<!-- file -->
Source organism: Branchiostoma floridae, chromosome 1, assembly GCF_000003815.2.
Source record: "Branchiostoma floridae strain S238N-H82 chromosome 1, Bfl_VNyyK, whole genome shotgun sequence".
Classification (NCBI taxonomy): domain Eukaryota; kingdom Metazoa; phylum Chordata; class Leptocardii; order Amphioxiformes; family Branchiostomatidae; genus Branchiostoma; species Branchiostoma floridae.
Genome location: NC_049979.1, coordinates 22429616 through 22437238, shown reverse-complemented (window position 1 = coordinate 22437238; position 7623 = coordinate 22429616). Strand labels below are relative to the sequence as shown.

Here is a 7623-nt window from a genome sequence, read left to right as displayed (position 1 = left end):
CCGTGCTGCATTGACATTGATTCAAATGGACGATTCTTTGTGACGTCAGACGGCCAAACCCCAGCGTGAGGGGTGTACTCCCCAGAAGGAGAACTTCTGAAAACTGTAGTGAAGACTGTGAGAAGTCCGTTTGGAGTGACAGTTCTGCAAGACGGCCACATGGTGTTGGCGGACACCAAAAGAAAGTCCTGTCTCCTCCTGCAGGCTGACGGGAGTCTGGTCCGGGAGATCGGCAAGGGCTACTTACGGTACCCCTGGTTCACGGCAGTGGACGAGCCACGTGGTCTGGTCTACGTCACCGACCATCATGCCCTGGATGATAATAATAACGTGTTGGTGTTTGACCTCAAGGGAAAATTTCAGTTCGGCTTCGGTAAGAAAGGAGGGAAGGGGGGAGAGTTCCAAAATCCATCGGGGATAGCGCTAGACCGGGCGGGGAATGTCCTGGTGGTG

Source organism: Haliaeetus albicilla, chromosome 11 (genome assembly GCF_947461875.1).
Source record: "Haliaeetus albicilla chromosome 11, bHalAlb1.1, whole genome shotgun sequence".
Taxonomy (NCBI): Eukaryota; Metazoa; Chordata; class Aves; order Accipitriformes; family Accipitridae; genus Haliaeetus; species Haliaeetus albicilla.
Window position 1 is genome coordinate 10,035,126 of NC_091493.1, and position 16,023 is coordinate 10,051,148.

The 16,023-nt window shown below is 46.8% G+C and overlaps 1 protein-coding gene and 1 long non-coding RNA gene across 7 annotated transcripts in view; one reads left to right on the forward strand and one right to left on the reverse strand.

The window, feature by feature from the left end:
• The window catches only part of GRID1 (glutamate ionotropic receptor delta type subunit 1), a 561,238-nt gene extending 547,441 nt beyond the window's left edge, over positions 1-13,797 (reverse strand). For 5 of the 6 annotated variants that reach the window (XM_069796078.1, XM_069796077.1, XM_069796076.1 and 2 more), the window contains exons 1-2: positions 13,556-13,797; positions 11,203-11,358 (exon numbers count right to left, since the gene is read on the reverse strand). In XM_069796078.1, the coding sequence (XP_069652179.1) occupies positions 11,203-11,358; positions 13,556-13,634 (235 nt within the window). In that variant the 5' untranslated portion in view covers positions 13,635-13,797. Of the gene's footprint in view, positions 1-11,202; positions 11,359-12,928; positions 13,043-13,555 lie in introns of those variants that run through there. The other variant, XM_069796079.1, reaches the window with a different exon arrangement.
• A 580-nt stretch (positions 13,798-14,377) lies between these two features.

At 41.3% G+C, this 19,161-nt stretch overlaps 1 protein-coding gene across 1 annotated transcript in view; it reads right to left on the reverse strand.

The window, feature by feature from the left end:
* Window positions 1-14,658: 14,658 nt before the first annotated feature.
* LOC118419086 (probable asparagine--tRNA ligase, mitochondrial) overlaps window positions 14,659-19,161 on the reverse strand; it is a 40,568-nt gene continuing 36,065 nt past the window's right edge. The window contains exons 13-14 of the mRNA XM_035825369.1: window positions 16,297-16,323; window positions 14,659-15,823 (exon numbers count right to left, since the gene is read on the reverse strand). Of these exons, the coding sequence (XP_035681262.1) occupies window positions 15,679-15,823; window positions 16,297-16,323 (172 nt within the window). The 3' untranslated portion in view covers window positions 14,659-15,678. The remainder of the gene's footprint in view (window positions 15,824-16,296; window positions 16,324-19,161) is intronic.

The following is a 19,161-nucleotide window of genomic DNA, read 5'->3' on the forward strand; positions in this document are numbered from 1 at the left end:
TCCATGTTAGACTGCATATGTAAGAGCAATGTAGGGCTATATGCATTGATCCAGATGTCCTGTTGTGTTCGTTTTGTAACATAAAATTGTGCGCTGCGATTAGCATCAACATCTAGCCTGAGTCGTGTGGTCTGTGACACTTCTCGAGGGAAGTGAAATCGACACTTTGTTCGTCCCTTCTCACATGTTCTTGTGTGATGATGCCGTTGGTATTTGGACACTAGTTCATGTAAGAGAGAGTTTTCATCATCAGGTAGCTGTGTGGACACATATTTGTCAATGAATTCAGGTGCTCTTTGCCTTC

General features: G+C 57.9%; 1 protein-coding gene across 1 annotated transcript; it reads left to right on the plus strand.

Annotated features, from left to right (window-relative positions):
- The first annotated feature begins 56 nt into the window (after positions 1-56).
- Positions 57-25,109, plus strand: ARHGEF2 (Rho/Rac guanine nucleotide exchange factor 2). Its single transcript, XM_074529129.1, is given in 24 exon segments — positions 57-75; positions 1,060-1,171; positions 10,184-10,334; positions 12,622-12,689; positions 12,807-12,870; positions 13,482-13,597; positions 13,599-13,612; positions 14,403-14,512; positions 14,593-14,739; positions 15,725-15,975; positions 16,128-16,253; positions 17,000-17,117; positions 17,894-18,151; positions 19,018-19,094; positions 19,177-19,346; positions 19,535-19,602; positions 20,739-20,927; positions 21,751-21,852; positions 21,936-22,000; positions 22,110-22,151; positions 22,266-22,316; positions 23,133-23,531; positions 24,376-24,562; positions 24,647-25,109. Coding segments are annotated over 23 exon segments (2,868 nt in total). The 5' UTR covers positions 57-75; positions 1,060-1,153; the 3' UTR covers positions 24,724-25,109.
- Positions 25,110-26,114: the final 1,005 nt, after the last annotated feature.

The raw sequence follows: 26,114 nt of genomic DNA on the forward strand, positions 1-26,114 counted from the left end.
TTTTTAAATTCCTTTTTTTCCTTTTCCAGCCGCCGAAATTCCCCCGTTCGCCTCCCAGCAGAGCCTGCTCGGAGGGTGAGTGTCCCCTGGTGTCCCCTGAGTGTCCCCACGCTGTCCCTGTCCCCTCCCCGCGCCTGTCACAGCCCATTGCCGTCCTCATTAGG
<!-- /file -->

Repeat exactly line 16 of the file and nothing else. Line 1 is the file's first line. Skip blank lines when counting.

The window, feature by feature from the left end: